That realization came from years of almost earning nothing while dreaming of becoming a known artist.

“Gutom. Ang hirap talaga. Kaya bawa’t punta ko rito kung saan-saan inaalok ko yung painting ko, mura lang 1,500, 2,500, pangkain rin yun. Or patirahin mo na lang ako dito, ex-deal na lang tayo (I went hungry. It was very hard. Everytime I am here, I’d sell my art for just P1,500 to P2,000, just enough for food. Sometimes I give it out as ex-deal, I’d accept free lodging for my paintings),” he said.

He described himself as an island boy exploring Davao and the Island Garden City of Samal. His first paintings that he made here were of landscapes and orchids, he did not have figures then in his paintings.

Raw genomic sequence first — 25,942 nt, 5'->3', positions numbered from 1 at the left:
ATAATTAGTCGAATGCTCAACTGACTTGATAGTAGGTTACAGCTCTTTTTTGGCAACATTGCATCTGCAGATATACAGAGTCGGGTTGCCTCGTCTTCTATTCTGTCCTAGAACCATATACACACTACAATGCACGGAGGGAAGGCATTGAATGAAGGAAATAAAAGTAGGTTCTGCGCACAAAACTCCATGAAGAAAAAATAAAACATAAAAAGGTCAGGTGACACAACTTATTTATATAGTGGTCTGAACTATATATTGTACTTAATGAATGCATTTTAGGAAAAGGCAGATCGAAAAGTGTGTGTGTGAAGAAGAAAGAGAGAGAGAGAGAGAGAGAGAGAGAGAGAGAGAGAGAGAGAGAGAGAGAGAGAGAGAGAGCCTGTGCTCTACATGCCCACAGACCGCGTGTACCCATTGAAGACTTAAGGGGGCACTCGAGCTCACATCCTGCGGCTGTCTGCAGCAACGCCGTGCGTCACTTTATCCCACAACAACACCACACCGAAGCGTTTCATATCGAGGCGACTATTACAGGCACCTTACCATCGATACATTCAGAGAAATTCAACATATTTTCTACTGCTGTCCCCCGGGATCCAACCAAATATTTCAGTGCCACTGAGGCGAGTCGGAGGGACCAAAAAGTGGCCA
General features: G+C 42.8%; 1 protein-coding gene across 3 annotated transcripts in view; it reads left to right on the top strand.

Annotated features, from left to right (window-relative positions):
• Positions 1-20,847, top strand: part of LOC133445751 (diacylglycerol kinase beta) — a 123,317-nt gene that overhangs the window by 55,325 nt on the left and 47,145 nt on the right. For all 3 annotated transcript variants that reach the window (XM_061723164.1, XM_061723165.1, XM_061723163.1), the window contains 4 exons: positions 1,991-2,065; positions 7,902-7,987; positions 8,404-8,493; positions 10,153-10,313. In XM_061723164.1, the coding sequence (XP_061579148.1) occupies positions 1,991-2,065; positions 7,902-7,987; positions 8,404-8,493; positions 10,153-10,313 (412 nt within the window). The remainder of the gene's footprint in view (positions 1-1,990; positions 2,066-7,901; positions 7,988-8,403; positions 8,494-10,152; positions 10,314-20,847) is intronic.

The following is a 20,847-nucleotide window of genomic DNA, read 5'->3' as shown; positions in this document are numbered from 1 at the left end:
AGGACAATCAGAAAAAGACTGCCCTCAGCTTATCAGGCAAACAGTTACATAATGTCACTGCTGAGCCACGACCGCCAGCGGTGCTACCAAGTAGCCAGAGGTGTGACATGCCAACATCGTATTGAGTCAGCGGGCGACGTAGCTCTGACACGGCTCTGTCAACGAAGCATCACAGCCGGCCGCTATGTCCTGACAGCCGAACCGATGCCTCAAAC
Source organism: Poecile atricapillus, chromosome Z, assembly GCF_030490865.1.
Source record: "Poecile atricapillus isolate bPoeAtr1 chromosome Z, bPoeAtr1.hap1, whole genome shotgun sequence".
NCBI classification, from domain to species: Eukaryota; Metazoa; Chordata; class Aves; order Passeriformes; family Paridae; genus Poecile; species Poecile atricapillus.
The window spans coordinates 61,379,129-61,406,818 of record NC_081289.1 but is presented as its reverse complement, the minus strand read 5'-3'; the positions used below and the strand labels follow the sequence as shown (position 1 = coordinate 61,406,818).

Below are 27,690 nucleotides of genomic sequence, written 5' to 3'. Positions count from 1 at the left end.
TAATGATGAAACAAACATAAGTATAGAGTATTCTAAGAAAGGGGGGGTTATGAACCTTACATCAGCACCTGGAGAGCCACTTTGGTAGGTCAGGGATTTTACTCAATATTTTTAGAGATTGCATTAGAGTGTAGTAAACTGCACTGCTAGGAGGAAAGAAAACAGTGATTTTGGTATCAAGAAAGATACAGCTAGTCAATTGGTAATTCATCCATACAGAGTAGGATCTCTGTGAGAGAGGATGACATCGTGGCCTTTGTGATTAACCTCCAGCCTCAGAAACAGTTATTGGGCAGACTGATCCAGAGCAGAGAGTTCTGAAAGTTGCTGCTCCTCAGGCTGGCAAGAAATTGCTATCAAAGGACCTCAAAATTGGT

But then, he met artists who told him to paint ethnic themes and so he studied the tribes: Tboli, Mandaya, Manobo, Bagobo, Blaan, and the Badjaos and painted them. His paintings were more realist than anything. Just renditions of what he saw that were jazzed up a little bit, but not much. He dabbled in making anklets and other stuff Davao artists adorn themselves with. But money remained scarce.

“I came to realize that Davao is not my arena that a career in art is not in Davao because during those times, there were no art fairs, I also did not know Kublai (Rey Mudjahid Millan, one of the organizers of MindanaoArt). So, thank you, Kublai, the art world gained life in Davao through you,” Rubio said in Tagalog.

He decided to return home to Manila and explore Filipiniana using a book by national artist for fashion Pitoy Moreno.